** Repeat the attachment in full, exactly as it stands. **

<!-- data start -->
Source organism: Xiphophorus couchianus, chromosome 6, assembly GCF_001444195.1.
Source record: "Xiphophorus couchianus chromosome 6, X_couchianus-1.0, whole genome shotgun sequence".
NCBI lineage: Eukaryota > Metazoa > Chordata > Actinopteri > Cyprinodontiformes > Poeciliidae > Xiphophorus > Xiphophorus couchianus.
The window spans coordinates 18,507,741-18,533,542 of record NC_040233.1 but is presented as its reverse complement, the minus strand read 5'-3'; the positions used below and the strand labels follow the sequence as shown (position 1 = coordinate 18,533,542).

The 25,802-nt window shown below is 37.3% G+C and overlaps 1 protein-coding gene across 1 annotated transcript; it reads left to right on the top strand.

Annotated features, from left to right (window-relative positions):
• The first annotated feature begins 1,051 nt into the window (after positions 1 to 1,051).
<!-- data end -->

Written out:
Source organism: Xiphophorus couchianus, chromosome 6, assembly GCF_001444195.1.
Source record: "Xiphophorus couchianus chromosome 6, X_couchianus-1.0, whole genome shotgun sequence".
NCBI lineage: Eukaryota > Metazoa > Chordata > Actinopteri > Cyprinodontiformes > Poeciliidae > Xiphophorus > Xiphophorus couchianus.
The window spans coordinates 18,507,741-18,533,542 of record NC_040233.1 but is presented as its reverse complement, the minus strand read 5'-3'; the positions used below and the strand labels follow the sequence as shown (position 1 = coordinate 18,533,542).

The 25,802-nt window shown below is 37.3% G+C and overlaps 1 protein-coding gene across 1 annotated transcript; it reads left to right on the top strand.

Annotated features, from left to right (window-relative positions):
• The first annotated feature begins 1,051 nt into the window (after positions 1 to 1,051).